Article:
Whether you’re perfecting your query letter or trying to figure out how to market your self-published novel, identifying your novel’s genre is important. Unless you write right down the center of your genre, you’ve probably spent a lot of time debating whether you’re writing thriller or horror, women’s fiction or romance, literary or mainstream.
“What’s my genre?” is one of the most common questions aspiring writers ask, especially as they’re nearing the end of writing or editing their novels.
So how do you identify your genre? Here are some tips that will help:
Genres are About Marketing
First things first – before we get into the tips and tricks for identifying genre, let’s discuss what the genre is used for: marketing. The genre allows publishers to determine where to place your novel on store shelves. This means that choosing the genre is often more about where the book will make the most money rather than what genre it technically fits into.
No doubt, you’ve seen science fiction novels in the “mainstream” section of a book store. This is because if a book has wide appeal, it won’t necessarily be shelved with its actual genre.
No doubt, you’ve also seen books that didn’t really fit any genre very well. It wasn’t quite fantasy, wasn’t quite contemporary, or perhaps it spanned a long period of time or seemed to touch on too many topics to number.
The goal of identifying the genre is to figure out marketing, so that your book gets in the hands of the best readers for your individual story. Getting a million people to read your book is disadvantageous if the story really only appeals to hard science fiction fans.
If you market to everyone, it will lower your rating and result in negative reviews. The key in choosing the best genre is to get the right people, not the most people, to read your book.
For querying purposes, just do the best you can at determining the most marketable genre. If you’re wrong, your agent or publisher will adjust the genre as they see fit.
Think About the Book Store
One of the simplest ways of determining your genre is to think about the book store.
If you walked into a book store right now, where would you go to find your book? The science fiction section? Fantasy? Women’s fiction? Romance?
It’s all well and good to call your book “urban women’s fiction fantasy/scifi mashup with a historical setting” but where on earth will it be placed on the shelves?
Remember that there is no “science fiction contemporary women’s issues horror” section of the book store, and you can’t you build a marketing plan off of such a crazy genre. Agents and publishers want to know what shelf the book will be on. That’s all they really need to know.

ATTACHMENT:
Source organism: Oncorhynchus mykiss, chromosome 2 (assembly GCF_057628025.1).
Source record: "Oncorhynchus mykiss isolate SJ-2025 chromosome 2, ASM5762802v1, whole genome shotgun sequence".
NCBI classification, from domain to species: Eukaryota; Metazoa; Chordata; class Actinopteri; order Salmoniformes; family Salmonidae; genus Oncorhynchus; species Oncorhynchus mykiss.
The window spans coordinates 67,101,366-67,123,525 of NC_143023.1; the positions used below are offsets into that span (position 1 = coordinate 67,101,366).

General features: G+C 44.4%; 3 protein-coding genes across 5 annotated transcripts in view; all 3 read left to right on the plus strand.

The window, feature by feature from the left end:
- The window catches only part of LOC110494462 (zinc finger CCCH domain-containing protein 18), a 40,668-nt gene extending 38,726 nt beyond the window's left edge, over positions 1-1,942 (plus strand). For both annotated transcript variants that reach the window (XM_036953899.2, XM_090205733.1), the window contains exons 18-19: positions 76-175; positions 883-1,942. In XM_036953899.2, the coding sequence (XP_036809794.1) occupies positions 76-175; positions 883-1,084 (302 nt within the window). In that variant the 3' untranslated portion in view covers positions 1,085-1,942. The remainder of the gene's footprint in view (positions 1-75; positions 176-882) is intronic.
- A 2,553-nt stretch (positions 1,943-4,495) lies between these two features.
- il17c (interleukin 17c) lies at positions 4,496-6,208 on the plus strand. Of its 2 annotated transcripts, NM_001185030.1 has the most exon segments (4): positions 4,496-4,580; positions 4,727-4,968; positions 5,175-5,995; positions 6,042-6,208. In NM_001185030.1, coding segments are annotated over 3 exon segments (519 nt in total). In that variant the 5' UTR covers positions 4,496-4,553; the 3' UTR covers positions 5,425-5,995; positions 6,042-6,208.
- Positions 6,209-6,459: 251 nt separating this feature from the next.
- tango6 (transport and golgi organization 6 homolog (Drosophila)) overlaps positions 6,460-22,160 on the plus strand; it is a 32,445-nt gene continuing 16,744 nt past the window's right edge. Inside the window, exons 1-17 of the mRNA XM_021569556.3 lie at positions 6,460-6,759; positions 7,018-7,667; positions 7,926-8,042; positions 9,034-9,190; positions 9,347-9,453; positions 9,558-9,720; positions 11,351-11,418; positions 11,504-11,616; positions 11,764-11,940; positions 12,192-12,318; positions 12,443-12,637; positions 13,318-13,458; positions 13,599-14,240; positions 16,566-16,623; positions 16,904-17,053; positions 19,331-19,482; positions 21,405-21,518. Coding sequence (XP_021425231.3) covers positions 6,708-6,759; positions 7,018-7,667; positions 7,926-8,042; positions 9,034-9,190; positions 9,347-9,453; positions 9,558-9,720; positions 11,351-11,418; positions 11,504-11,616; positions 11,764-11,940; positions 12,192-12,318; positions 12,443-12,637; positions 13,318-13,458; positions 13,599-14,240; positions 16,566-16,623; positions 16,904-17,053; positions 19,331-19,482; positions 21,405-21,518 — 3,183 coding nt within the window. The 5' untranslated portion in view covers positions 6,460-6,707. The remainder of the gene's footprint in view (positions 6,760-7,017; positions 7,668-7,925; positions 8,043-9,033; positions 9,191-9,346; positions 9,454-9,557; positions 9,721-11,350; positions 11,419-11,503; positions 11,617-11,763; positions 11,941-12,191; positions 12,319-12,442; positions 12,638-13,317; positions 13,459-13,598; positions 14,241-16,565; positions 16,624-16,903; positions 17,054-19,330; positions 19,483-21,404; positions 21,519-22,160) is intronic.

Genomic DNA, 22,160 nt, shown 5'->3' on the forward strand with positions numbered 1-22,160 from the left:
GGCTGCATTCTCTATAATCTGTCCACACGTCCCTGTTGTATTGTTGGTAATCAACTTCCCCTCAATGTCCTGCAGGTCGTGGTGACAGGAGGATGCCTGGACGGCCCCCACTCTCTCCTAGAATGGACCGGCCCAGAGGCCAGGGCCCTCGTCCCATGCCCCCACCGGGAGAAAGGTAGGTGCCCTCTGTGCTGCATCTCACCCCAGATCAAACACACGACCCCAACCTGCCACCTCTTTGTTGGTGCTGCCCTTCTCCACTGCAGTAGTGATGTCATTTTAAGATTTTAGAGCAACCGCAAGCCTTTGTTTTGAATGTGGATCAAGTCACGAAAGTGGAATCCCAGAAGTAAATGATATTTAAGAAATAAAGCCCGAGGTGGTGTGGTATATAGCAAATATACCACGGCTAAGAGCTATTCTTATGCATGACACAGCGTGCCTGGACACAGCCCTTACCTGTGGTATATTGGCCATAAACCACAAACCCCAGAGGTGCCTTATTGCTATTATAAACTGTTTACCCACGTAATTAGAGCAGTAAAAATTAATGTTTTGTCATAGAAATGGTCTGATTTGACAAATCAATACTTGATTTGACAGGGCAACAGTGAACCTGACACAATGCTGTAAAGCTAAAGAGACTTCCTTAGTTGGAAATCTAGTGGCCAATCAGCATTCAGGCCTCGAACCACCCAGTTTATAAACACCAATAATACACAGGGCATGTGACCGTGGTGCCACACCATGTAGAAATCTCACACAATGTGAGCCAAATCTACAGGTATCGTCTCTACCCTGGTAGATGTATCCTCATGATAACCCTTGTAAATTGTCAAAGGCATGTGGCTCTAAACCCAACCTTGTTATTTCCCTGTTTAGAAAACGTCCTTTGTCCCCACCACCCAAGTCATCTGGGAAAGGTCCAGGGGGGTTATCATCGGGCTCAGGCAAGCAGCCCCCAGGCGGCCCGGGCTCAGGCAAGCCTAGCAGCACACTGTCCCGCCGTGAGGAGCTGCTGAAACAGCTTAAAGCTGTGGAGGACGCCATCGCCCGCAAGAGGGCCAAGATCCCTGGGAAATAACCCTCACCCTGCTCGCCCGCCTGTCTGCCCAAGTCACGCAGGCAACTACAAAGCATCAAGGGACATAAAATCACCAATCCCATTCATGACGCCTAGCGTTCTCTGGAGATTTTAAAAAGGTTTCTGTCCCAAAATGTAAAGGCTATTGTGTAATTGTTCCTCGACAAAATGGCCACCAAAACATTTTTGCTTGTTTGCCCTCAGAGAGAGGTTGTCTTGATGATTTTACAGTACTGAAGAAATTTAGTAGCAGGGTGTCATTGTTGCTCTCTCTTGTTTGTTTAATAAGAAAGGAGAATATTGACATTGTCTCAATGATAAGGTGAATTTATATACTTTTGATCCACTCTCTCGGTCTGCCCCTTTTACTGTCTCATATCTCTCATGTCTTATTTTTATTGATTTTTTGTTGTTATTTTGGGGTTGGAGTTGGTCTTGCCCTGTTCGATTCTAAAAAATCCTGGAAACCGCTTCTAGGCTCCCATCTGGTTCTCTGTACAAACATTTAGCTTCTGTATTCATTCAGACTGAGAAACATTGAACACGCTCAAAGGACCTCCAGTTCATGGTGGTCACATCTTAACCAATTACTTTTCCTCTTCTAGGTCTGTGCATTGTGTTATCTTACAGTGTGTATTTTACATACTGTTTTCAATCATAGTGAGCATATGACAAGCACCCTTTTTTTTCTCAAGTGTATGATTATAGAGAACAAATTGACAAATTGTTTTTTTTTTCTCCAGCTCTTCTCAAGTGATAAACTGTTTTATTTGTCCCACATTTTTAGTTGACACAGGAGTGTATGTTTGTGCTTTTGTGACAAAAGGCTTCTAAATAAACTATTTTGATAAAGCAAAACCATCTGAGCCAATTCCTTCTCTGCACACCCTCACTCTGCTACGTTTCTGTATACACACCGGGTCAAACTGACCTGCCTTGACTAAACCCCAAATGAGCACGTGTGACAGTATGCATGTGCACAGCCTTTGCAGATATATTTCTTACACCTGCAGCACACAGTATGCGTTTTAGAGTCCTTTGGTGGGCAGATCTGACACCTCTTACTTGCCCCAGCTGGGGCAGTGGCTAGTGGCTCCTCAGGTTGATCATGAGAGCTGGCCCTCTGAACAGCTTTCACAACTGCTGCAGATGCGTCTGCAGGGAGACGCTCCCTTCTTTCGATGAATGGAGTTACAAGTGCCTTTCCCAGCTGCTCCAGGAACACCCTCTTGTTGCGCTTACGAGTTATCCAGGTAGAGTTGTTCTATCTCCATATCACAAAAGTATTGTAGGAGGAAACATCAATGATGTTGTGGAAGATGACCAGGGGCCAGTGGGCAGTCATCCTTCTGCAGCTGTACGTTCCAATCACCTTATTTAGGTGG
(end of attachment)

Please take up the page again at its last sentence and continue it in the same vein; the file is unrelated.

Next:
Which Readers Would Like it Most?
Hitting the largest amount of readers will not help your novel if the average reader wouldn’t find the story appealing. It is better to focus on the readers who would love your novel the most.
If you write a book with elements of multiple genres (for example The Time Traveler’s Wife), you need to decide which group of readers is more likely to enjoy the book. With this example, is it romance readers or science fiction readers? It doesn’t take too much thought to realize that the story is much more appealing to romance fans.
What is the Primary Emotion the Novel Elicits?
You may need a beta reader to help you with this question if you haven’t put a lot of thought into it (though you really should). The primary emotion experienced in the novel can be a great way to peg which genre it fits into.
For example, if the primary emotion experienced is fear or disgust, then you’re probably writing horror.
If the primary emotion is anxiety and tension, you’re probably writing a thriller.
If the primary emotion is hope and love, you’re probably writing a romance.
Look at Comparable Titles
Who do you write like? What books have similar plots to yours? Make a list of the top five or ten novels and then go on Amazon and Goodreads to see what genre those novels are listed under.
You may also want to look at reader reviews, which may indicate whether readers agree with the genre placement of this particular story.
Keep it Simple
If you’re writing a query letter, keep the genre as simple as you can. It’s okay to list subgenres, but don’t go crazy. Remember that the agent has just read (or is about to read) a summary of your novel that will touch on subgenre elements. This eliminates the need to list out every subgenre your novel fits into.
For example, if your query makes it clear that your novel is set in the past, but the novel does not fall under the genre of “historical,” there’s no need to call it a “Paranormal Historical Romance.” Just show in the query that it isn’t set in the modern day and list the genre as “Paranormal Romance.”
As a general rule, it’s best to keep the genre at a length of two words (give or take one if you absolutely have to).
Homework: Ask for Advice
We’re going to have an interactive homework assignment today (“Yippee! Woohoo!” The Boot Campers go wild!).
If after reading this article, you’re still not sure what your novel’s genre is, ask for help in the comments. Post a summary or explain why it is you’re confused or uncertain about your genre and let your awesome fellow boot campers guide you towards the answer.
And don’t forget to help others identify their genre as well!
Connect with Other Novel Boot Camp Participants
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I will be answering writing and editing questions on our Twitter hashtag as time allows. Due to the insane volume of emails I’m receiving, I cannot provide free advice or assistance via email. Thank you!
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Novel Boot Camp is a free online novel writing course focused on identifying and correcting problems in your novel. Learn more about Novel Boot Camp and find past (and future) posts here.